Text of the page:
Awwww… poor lickle David… gated for a full week! And all that embarrassment. Meanwhile the latest Tory policy statement I can find on the subject of cannabis demands that the government reclassify cannabis as a Class B drug (rather than Class C as it’s currently classified). This means the Tory Party believe that anyone caught in possession of cannabis should be jailed for between 3 months and 5 years, receive a minimum fine of GBP2,500 and have a criminal record for the rest of their lives.

The Tories are prepared to forgive Cameron his youthful indiscretions of course. They’ve just spent over a decade in the wilderness with one unelectable leader after another; political expediency demands that they turn a blind eye to Cameron’s pot-smoking (and coke-snorting allegedly) days. But that’s just not good enough. The only reason David Cameron is within touching distance of power is because the policy he proposes regarding cannabis possession doesn’t apply to him.

Careful with that Vote

I was talking about the upcoming Irish elections with a friend recently. He was advocating a vote for Fine Gael for tactical reasons (a classic ‘anyone but the incumbent’ strategy that involves voting for the strongest opposition even if you don’t like them). “But D,” I argued, “you can’t vote for Fine Gael… you’re a pot head!” He dismissed this initially by pointing out that he didn’t vote on single issues. “Yeah, but this is one hell of a single issue D. You’re electing someone who wants to put you in prison. Who wants to take your family, your home and your job away from you. It’s sheer insanity for you to want that person in power.”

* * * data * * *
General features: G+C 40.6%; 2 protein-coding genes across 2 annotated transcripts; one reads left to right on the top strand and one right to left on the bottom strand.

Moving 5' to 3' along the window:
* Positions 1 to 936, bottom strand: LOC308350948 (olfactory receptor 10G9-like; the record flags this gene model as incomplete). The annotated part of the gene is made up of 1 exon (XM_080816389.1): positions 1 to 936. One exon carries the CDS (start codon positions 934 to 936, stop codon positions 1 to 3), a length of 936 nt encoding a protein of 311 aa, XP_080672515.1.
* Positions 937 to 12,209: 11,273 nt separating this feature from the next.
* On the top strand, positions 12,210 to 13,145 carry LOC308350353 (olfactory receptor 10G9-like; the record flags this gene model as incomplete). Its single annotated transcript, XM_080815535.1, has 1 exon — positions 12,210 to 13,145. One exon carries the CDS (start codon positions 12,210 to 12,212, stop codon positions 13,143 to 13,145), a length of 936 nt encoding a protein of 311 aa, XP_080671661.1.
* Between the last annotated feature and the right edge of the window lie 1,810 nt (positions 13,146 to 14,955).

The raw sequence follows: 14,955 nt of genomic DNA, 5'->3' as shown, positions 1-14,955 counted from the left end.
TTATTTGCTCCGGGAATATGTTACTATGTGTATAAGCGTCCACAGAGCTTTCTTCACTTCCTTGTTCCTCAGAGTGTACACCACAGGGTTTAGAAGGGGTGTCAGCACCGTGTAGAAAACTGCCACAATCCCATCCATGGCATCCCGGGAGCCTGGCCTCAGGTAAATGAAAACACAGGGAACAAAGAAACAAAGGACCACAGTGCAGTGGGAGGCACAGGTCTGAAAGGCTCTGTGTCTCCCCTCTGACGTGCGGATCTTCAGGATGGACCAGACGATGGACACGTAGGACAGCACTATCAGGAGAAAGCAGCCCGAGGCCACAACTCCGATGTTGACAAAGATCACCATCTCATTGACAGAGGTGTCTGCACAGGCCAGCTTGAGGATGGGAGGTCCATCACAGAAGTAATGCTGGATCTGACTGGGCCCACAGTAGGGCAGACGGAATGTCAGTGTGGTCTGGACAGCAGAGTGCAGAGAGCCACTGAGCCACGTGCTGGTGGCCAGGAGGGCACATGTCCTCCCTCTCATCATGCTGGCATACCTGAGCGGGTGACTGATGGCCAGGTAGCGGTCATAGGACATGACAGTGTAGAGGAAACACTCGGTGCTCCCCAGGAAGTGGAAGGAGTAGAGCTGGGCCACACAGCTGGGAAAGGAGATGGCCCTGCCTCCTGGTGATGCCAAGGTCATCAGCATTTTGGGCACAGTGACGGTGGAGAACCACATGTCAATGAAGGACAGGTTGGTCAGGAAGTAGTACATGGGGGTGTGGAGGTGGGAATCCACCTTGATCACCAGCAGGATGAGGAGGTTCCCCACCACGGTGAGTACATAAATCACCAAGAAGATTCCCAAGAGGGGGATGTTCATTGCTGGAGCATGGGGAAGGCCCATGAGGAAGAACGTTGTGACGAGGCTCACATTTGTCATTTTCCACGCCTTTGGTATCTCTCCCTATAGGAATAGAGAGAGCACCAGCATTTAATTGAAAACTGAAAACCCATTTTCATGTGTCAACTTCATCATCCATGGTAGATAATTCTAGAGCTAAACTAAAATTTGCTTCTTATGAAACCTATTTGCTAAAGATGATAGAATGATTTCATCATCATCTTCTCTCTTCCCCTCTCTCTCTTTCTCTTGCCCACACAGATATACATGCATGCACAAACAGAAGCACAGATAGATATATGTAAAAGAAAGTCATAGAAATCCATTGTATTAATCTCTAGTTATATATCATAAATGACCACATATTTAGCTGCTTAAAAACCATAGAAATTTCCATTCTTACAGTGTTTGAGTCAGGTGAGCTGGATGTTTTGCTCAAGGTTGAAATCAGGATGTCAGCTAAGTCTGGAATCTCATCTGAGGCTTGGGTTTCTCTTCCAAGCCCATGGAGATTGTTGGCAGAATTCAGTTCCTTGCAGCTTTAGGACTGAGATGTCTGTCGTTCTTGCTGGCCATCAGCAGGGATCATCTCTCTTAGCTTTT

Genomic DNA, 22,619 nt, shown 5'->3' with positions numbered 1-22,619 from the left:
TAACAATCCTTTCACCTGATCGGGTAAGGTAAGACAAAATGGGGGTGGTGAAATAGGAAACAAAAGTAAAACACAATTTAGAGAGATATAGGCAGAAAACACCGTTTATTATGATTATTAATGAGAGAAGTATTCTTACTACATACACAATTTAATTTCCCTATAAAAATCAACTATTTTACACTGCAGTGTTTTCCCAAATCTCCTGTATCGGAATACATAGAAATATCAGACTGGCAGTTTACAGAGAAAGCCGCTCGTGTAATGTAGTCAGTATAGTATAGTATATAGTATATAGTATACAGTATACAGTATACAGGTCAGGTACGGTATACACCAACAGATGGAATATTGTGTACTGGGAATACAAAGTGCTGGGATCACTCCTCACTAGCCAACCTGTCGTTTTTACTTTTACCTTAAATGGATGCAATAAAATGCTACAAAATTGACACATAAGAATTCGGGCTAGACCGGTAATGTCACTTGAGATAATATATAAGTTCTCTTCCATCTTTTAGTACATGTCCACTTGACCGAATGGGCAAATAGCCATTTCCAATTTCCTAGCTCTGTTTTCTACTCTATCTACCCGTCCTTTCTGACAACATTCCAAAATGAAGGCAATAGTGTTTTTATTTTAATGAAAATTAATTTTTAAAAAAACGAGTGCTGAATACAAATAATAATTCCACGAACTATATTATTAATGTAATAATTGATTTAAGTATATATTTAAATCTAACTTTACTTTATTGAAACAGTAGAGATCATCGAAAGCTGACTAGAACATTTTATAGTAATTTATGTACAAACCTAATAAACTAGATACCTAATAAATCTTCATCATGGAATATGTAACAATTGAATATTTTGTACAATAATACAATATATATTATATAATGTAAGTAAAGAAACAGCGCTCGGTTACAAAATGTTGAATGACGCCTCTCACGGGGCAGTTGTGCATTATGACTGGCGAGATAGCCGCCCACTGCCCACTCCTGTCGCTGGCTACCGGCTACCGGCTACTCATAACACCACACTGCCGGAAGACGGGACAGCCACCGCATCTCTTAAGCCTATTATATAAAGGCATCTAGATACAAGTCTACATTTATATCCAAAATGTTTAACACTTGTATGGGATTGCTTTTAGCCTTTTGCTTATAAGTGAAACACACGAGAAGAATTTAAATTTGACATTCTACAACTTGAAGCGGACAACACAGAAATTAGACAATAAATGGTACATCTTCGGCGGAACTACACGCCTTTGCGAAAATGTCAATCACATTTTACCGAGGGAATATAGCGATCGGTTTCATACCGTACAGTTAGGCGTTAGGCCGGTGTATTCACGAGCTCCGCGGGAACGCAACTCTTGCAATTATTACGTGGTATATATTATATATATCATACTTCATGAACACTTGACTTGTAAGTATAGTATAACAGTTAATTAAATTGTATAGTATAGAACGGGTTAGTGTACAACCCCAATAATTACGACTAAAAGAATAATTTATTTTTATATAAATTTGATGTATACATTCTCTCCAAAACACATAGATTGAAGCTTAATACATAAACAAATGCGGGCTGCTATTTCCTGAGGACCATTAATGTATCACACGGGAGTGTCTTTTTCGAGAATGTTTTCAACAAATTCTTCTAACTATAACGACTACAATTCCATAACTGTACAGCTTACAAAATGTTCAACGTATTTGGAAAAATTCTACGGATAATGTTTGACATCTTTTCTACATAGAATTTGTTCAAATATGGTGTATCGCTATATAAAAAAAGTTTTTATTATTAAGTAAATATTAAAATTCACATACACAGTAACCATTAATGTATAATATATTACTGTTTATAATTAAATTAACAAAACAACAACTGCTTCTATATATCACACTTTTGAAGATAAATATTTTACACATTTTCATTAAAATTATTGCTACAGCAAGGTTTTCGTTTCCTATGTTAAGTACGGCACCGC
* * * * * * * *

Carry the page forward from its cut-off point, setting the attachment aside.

He’s reconsidering his position.

And I damn well hope David Cameron is reconsidering his. I’d love to ask him whether he believes his life would be better had his cannabis possession been subjected to the punishment he advocates for others? Would Mr. Cameron be a better, more-productive member of society if he’d been expelled from school, spent three months in a juvenile detention centre, and received a criminal record barring him from numerous positions (as well as travel to several countries)? Would society be better off to have one more half-educated ex-con with a chip on his shoulder?

We are all of us hypocrites from time to time, but David Cameron is guilty of an aggressive hypocrisy that makes him dangerous and untrustworthy and – I sincerely hope – entirely unelectable.

UPDATE: It strikes me that being “a half-educated ex-con with a chip on his shoulder” probably qualifies as “a better, more-productive member of society” than does Leader of the Conservative Party. However I suspect Mr. Cameron doesn’t think that.

Posted in: Opinion